And so I think we could very well see a string of months in which labor supply actually increases. And this is a dynamic that doesn't keep the Fed on the sidelines. This is a dynamic that actually keeps the Fed potentially recognizing that they can kill inflation and not dip the economy into recession because you still have demand for labor finally now being met with some additional supply coming online.

- Anthony, I like that. You are the people's economist. We are the people's network. I really dig that. And to that end, are you tracking quiet quitting? Is that impacting productivity? Is that a real thing? What are your thoughts on that?

ANTHONY CHAN: I think the quiet quitting is impacting productivity, because if you're not giving it your all at your job, then, obviously, that's a negative contributor to productivity. And that's one of the reasons perhaps, among many, why productivity was much weaker in the first six months of the year. But there's another reason why productivity was also weaker, Brian. And that is that if you look at the number of jobs being created, I think the number of jobs being created were even greater.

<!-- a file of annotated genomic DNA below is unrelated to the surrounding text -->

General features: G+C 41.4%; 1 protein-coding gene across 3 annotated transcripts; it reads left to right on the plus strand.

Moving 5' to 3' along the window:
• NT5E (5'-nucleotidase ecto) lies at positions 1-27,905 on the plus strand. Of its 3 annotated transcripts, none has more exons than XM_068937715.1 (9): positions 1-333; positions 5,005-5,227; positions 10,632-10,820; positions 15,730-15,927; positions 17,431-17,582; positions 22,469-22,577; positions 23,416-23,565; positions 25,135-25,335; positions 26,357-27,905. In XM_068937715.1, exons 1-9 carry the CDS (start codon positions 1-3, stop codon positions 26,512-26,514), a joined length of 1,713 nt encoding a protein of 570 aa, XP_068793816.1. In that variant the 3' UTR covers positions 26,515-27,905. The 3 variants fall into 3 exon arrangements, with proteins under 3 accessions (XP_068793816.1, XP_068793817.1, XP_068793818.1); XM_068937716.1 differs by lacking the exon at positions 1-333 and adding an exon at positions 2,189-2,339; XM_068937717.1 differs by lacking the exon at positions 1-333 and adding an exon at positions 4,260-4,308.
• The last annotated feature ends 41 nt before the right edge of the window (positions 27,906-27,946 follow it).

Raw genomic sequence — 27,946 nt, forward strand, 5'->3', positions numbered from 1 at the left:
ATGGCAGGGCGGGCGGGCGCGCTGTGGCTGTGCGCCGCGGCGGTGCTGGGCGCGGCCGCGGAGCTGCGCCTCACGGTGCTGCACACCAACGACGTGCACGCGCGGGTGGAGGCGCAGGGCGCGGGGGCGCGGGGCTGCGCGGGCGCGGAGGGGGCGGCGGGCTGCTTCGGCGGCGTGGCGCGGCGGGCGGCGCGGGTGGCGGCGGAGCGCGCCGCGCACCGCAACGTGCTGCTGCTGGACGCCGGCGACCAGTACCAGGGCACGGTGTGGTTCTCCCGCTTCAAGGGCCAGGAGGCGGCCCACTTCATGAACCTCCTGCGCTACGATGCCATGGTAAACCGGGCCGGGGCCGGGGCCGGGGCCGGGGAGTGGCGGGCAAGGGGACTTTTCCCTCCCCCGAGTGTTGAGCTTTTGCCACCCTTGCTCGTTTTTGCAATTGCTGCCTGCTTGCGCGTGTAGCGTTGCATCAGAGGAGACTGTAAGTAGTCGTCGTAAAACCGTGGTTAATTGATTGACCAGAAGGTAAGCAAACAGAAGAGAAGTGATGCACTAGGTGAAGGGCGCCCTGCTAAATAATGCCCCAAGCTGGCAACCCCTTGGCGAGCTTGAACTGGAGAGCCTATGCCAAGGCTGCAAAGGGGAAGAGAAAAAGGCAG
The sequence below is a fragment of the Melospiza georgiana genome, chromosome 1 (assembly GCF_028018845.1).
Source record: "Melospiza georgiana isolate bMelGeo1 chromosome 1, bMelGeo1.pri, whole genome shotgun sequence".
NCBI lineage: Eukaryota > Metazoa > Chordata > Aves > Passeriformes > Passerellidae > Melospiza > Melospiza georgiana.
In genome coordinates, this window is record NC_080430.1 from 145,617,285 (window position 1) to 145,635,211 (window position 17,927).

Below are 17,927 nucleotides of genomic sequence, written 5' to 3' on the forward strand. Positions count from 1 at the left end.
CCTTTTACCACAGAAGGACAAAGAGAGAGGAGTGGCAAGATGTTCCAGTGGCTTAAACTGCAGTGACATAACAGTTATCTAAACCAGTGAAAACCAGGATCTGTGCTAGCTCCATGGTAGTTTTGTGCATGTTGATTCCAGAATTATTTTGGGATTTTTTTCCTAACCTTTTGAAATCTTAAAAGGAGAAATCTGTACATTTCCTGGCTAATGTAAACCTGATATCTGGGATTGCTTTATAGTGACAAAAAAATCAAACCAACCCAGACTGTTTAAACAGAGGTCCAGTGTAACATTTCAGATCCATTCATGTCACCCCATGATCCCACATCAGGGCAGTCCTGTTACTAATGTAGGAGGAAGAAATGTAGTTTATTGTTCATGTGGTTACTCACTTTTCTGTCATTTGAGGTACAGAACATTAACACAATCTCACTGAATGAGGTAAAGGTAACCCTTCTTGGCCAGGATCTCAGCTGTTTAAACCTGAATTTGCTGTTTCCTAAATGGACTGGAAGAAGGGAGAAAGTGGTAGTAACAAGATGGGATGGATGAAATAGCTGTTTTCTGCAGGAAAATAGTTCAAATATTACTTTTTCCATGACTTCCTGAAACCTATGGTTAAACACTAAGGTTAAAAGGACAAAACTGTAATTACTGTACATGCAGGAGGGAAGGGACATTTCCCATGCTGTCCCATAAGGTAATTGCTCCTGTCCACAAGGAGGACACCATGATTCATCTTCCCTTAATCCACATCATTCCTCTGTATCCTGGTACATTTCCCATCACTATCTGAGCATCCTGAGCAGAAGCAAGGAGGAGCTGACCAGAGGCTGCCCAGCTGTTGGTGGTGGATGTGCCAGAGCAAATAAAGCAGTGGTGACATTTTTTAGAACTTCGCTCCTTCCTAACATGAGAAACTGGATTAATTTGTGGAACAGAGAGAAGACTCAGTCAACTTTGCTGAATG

There's an exciting company out there called Bright Query that doesn't get enough attention because instead of using a subsample of the labor force, like the household survey uses or the establishment survey uses, they actually have access to tax data for all public and private companies, over 40 million companies out there. And what they're finding is that job creation has actually been even greater, jobs greater than either the establishment survey or the household survey are telling you. And so if you got more jobs out there being created and economic growth is slowing down, Brian, guess what's going to happen? You're going to have slower productivity growth.

That's another article I wrote on Substack. And that data, I think, is exciting, and is more accurate, because it's not a subsample of the economy like these conventional surveys. It's the whole economy. And it's telling you more jobs were created. That's another reason, Brian, why productivity was a lot slower than the market was expecting in the first six months of the year. And the Fed wants jobs to slow down a little bit to take some of those price pressures for the entire economy. That's not happening yet.